Meanwhile, the EPA’s Tailoring Rule, which went into effect this past January, requires a company to obtain a permit under the Clean Air Act’s Prevention of Significant Deterioration (PSD) Program if it plans to either construct a new facility or substantially modify a facility that emits more than 75,000 tons of greenhouse gas annually; emitters must also implement what is known as Best Available Control Technology (BACT).
BACT is determined on a case-by-case basis, usually by the state or local permitting agencies. We’ve yet to see many decisions or permittings where BACT technology is approved or implemented in a GHG emitter context. At this time, your best course is to work with your technical advisor and watch any precedents as they become available.
Meanwhile, GHG emissions must now also be incorporated into a company’s Title V permits if it emits over 100,000 tons of GHG. These requirements are the subject of many lawsuits whose outcomes remain uncertain.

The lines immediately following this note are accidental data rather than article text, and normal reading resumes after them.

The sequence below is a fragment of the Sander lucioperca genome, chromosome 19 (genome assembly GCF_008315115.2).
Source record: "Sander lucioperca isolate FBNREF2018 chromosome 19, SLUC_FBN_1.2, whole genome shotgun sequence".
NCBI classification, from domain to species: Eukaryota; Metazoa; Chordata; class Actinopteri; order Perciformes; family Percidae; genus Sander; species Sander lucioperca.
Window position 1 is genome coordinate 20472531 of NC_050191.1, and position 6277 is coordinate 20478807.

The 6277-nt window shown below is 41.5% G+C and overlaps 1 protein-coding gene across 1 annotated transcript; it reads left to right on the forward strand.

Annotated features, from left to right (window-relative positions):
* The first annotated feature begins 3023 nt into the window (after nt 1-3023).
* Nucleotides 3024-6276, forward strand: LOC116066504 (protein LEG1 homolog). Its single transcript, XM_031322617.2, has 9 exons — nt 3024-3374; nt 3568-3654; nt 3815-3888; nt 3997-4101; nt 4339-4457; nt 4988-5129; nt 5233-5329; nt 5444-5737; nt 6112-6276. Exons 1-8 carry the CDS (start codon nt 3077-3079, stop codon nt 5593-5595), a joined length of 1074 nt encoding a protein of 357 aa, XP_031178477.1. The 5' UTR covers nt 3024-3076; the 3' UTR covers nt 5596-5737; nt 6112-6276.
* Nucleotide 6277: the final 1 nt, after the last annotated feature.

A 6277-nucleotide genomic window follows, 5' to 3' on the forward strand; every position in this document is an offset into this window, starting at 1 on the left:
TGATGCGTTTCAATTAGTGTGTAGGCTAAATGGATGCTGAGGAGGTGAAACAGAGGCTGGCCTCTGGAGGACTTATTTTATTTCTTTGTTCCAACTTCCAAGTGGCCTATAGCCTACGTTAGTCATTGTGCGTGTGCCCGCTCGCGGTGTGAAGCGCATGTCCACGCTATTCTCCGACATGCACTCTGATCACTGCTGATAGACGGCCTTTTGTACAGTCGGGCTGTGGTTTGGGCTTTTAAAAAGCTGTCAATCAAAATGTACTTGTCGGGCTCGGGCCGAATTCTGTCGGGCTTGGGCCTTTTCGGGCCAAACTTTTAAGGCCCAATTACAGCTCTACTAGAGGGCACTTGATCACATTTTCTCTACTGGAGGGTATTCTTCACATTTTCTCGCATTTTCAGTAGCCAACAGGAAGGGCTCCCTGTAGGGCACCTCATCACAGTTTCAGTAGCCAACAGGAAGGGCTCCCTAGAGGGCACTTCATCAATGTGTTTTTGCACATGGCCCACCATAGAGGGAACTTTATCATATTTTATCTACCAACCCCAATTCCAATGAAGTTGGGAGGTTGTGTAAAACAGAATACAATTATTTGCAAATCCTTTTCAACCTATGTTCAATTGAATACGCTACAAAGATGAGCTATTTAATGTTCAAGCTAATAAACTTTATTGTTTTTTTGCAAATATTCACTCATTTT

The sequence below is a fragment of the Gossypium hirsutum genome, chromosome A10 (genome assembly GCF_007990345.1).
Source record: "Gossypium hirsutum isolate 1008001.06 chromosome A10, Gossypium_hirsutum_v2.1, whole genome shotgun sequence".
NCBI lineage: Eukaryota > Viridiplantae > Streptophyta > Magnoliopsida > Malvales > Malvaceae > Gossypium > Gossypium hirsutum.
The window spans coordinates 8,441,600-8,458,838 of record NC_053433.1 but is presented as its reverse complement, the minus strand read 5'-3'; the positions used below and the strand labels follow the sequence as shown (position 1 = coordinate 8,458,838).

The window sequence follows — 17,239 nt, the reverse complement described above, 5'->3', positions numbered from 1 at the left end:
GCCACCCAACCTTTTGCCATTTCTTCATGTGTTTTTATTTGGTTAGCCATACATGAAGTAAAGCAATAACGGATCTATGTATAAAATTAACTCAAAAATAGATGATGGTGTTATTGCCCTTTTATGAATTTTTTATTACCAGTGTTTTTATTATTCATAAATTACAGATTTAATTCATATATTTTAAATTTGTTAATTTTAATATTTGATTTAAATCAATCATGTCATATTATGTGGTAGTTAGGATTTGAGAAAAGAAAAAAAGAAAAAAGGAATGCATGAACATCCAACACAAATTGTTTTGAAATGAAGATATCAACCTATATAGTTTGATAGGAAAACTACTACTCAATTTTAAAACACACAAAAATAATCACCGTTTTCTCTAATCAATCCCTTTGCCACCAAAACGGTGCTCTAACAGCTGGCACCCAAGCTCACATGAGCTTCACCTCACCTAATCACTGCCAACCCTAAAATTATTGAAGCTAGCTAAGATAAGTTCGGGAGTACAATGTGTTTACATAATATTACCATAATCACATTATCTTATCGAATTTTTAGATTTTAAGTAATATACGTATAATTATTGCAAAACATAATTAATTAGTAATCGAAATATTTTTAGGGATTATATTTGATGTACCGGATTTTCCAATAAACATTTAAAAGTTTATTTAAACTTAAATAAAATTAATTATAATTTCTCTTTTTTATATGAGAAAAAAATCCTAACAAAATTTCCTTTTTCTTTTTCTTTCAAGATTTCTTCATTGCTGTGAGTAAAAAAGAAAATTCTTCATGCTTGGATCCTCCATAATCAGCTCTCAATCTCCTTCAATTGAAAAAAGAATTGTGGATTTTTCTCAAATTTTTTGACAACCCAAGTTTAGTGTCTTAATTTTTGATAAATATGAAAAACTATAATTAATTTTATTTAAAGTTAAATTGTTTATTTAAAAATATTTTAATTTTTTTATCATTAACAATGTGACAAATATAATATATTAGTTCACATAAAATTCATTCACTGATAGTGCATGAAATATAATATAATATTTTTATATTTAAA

Morton: There is speculation that the Obama administration is moderating its stance on regulating air emissions in advance of the 2012 election. Case in point is the White House’s recent decision to delay a decision on stricter ozone limits until 2013. EPA Administrator Lisa Jackson is on record with Congress as favoring a stricter standard, but the Bush-era standard will be enforced in the meantime. Some view this decision as politically motivated in advance of the election because the ozone standard applies across the economy and impacts state and local governments. In May, EPA also indefinitely stayed the effective dates for the new boiler MACT emissions standards for boilers, which many in the business community viewed as extremely burdensome. It is unclear how EPA will proceed from here or whether EPA will act prior to the 2012 elections if the courts do not force EPA to take action sooner.
Editor: How have some environmental groups been able to invoke the Endangered Species Act?
Connolly: Using the Endangered Species Act is not new. It is just one of the tools that environmental groups use to challenge what they perceive in any particular case as being an adverse action with respect to environmental protection.